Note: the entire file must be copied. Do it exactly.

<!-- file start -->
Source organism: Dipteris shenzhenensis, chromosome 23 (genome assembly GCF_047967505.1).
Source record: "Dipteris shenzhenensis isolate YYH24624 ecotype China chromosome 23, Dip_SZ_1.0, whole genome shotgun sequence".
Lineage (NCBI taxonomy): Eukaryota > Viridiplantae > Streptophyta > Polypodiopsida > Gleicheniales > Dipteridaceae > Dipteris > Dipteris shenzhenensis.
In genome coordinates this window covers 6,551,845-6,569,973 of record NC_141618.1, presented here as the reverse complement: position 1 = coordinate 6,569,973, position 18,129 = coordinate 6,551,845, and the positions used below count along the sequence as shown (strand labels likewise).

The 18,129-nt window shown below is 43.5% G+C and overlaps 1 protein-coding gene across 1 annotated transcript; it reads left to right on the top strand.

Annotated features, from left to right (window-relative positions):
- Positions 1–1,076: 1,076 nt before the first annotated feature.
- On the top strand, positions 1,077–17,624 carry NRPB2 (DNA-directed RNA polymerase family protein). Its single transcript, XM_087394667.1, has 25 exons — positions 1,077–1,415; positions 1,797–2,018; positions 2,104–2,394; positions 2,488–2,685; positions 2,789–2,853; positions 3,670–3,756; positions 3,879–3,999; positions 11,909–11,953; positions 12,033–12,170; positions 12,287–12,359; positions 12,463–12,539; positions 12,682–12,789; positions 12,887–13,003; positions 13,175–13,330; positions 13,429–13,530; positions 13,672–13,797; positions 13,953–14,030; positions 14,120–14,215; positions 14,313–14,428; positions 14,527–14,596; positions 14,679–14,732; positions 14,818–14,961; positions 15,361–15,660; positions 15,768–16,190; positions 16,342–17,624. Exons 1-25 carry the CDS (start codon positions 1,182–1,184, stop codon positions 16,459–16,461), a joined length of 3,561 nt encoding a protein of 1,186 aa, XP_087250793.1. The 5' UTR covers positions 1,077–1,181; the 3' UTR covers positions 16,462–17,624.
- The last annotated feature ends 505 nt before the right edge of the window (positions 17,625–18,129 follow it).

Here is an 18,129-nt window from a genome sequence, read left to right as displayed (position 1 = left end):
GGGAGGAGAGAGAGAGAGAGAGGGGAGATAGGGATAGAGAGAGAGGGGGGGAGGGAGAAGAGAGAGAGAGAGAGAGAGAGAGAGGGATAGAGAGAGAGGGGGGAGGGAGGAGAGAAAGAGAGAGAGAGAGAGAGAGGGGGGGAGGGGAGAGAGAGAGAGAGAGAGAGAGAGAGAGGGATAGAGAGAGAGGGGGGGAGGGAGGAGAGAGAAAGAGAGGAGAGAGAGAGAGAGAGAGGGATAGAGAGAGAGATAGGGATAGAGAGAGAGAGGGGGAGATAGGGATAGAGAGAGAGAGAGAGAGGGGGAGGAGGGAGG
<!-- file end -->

Source organism: Dipteris shenzhenensis, chromosome 23 (genome assembly GCF_047967505.1).
Source record: "Dipteris shenzhenensis isolate YYH24624 ecotype China chromosome 23, Dip_SZ_1.0, whole genome shotgun sequence".
Lineage (NCBI taxonomy): Eukaryota > Viridiplantae > Streptophyta > Polypodiopsida > Gleicheniales > Dipteridaceae > Dipteris > Dipteris shenzhenensis.
In genome coordinates this window covers 6,551,845-6,569,973 of record NC_141618.1, presented here as the reverse complement: position 1 = coordinate 6,569,973, position 18,129 = coordinate 6,551,845, and the positions used below count along the sequence as shown (strand labels likewise).

The 18,129-nt window shown below is 43.5% G+C and overlaps 1 protein-coding gene across 1 annotated transcript; it reads left to right on the top strand.

Annotated features, from left to right (window-relative positions):
- Positions 1–1,076: 1,076 nt before the first annotated feature.
- On the top strand, positions 1,077–17,624 carry NRPB2 (DNA-directed RNA polymerase family protein). Its single transcript, XM_087394667.1, has 25 exons — positions 1,077–1,415; positions 1,797–2,018; positions 2,104–2,394; positions 2,488–2,685; positions 2,789–2,853; positions 3,670–3,756; positions 3,879–3,999; positions 11,909–11,953; positions 12,033–12,170; positions 12,287–12,359; positions 12,463–12,539; positions 12,682–12,789; positions 12,887–13,003; positions 13,175–13,330; positions 13,429–13,530; positions 13,672–13,797; positions 13,953–14,030; positions 14,120–14,215; positions 14,313–14,428; positions 14,527–14,596; positions 14,679–14,732; positions 14,818–14,961; positions 15,361–15,660; positions 15,768–16,190; positions 16,342–17,624. Exons 1-25 carry the CDS (start codon positions 1,182–1,184, stop codon positions 16,459–16,461), a joined length of 3,561 nt encoding a protein of 1,186 aa, XP_087250793.1. The 5' UTR covers positions 1,077–1,181; the 3' UTR covers positions 16,462–17,624.
- The last annotated feature ends 505 nt before the right edge of the window (positions 17,625–18,129 follow it).

Here is an 18,129-nt window from a genome sequence, read left to right as displayed (position 1 = left end):
GGGAGGAGAGAGAGAGAGAGAGGGGAGATAGGGATAGAGAGAGAGGGGGGGAGGGAGAAGAGAGAGAGAGAGAGAGAGAGAGAGGGATAGAGAGAGAGGGGGGAGGGAGGAGAGAAAGAGAGAGAGAGAGAGAGAGGGGGGGAGGGGAGAGAGAGAGAGAGAGAGAGAGAGAGAGGGATAGAGAGAGAGGGGGGGAGGGAGGAGAGAGAAAGAGAGGAGAGAGAGAGAGAGAGAGGGATAGAGAGAGAGATAGGGATAGAGAGAGAGAGGGGGAGATAGGGATAGAGAGAGAGAGAGAGAGGGGGAGGAGGGAGG